Ministers charged with determining the UK’s position on post-Brexit customs are poised to argue for a modified version of the “max fac” option, after making a breakthrough on the Irish border issue, City A.M. understands.
For nearly a month, Cabinet ministers have been analysing the two options – the new customs partnership, or NCP, initially proposed by Prime Minister Theresa May and the highly streamlined or “maximum facilitation” route, backed by Leavers including foreign secretary Boris Johnson.
Two working groups – one of which comprises environment secretary Michael Gove, international trade secretary Liam Fox and Cabinet Office minister David Lidington, and the other made up of Brexit secretary David Davis, business secretary Greg Clark and Northern Ireland secretary Karen Bradley – will meet next week before presenting their findings the week after.
Two well-placed sources told City A.M. ministers were “coalescing around” max fac, but with enough modifications that it could be presented as the PM's mooted third way, as a “face-saving exercise for everybody”.
Max fac – which would allow so-called “trusted traders” to cross the Northern Ireland and other EU borders freely, aided by technology – took a bruising last week when HMRC boss Jon Thompson suggested it could cost businesses £20bn a year.
But allies of Gove – who backs the proposal – told City A.M. that ministers had not been briefed on the figure, and that it was “probably bullshit”.
The Institute of Economic Affairs (IEA) estimates the cost at closer to £5bn in a paper which has been circulated among decision-making ministers.
The critical breakthrough is thought to have come from a new solution to the Irish border question.
The proposal involves pre-approving trusted traders to travel freely between the Republic and Northern Ireland, while enforcing island-wide standards on areas such as meat.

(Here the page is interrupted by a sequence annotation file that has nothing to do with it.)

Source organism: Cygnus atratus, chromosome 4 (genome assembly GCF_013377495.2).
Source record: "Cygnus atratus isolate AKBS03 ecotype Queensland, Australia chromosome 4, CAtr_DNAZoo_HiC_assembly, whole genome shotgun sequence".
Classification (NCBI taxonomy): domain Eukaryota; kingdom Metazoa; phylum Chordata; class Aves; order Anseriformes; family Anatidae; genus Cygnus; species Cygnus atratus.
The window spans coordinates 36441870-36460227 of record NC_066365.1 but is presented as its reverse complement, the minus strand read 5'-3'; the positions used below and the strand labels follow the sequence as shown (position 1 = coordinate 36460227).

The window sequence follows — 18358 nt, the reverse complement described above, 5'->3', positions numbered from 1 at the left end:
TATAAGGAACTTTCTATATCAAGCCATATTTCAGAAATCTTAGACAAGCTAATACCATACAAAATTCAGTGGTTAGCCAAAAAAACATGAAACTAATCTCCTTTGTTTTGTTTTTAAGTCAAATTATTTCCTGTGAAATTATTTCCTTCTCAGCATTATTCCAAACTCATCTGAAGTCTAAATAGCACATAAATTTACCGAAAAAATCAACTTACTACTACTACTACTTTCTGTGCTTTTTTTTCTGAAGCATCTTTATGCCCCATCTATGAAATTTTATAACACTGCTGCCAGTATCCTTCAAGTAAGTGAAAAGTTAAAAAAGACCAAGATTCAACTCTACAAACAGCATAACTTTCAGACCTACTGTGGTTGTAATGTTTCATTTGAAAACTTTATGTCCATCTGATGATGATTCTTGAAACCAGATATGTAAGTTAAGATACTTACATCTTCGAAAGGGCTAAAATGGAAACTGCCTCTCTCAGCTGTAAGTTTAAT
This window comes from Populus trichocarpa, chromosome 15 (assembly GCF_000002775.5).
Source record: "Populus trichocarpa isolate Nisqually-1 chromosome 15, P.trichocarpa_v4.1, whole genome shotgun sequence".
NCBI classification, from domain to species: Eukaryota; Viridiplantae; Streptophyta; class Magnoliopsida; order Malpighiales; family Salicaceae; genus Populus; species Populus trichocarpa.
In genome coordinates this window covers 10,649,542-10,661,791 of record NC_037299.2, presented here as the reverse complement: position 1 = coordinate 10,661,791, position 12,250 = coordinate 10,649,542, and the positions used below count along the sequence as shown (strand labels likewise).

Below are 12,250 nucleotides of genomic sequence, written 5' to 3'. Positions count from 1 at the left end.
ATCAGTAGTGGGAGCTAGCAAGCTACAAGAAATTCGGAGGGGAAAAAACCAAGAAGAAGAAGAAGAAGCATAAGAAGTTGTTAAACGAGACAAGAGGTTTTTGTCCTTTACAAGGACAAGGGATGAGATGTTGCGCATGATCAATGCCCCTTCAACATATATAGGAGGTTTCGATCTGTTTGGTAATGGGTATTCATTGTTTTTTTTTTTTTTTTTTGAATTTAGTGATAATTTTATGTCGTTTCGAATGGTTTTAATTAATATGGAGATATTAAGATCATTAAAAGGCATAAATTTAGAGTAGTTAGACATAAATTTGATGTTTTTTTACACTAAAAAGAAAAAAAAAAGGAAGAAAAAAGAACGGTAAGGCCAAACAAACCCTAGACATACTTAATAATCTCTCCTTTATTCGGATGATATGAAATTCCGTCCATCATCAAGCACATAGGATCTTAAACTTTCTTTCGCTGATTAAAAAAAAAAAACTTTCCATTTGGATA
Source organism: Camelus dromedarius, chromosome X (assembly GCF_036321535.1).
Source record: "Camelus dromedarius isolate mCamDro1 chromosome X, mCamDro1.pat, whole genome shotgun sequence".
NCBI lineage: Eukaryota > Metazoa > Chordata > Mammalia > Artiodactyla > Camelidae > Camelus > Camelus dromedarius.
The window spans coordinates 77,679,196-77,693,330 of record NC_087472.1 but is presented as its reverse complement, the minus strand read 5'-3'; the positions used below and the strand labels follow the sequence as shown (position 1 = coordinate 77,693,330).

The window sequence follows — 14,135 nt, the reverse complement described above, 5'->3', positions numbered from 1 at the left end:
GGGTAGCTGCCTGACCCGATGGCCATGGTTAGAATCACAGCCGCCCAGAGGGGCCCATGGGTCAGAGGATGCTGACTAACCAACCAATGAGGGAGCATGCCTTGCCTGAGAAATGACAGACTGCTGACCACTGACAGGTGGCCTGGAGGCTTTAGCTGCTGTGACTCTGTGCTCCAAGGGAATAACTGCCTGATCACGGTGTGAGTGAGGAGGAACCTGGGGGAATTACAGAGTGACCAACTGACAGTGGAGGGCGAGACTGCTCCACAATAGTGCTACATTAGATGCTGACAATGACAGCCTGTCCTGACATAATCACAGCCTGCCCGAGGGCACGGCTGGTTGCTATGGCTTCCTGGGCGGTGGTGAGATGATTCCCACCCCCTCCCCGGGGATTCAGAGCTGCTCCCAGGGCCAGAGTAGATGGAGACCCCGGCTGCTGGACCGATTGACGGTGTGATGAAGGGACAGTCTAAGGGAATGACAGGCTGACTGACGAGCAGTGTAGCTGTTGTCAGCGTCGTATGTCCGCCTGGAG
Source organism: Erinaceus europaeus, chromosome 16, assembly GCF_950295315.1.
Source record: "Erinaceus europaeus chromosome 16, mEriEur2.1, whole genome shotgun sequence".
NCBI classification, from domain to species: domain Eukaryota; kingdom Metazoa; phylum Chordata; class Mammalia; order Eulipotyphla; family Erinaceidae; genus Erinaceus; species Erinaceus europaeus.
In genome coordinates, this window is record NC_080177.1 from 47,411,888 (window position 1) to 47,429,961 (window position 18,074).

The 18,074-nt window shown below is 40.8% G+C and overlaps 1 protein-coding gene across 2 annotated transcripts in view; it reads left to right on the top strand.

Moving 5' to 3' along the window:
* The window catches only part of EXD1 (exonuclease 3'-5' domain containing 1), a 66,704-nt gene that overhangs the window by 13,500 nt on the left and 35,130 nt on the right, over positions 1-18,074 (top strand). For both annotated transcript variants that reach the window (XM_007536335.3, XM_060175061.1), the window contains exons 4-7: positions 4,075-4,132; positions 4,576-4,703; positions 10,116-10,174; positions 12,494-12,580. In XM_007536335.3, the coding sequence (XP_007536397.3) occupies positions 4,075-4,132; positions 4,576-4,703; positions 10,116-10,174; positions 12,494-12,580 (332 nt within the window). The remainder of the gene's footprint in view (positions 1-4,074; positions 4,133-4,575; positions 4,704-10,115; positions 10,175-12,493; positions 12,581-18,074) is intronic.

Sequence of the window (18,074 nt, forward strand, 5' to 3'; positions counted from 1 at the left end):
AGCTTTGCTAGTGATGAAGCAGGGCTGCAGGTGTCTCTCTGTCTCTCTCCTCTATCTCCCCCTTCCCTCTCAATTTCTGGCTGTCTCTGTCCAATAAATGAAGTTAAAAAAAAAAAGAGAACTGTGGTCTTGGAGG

Proponents of this idea of this special economic zone suggested it was virtually identical to existing standards and would not result in the feared border down the Irish sea. The freedom of movement red line will remain intact as long as the UK does not impose visas for EU27 citizens and the Republic does not enter the EU's Schengen Zone.
Multiple sources suggested the NCP – which has been widely derided – could not survive this round of debate.
“It’s done, it’s taken too many blows,” one person close to the matter said. “That’s not just the Brexiter view – obviously the Brexiters don’t like it – that’s the view now from the Cabinet Office and even Downing Street.
“Obviously there are a lot of people who still want to push ahead with it, but they know it’s unlikely to happen now. They know it’s taken too much heat and are using these groups as an exit strategy.”
A third source concurred. “That was pretty much the sense of why these groups were set up in the first place,” he said.
It is hoped that the option ultimately presented will have moved on enough from the options ruled out by Brussels “to allow Barnier to say we are not quite happy, but it’s enough to move onto talks”.
Downing Street played down suggestions that a solution was in the post, telling City A.M. it sounded “more like hope than expectation”.
But the clock is ticking with a crucial European Council meeting scheduled for the end of June.
“It is not sufficient to come to the right answer,” said the source. “You have to come to the right answer now because if you don’t, whatever you do will be the wrong answer.”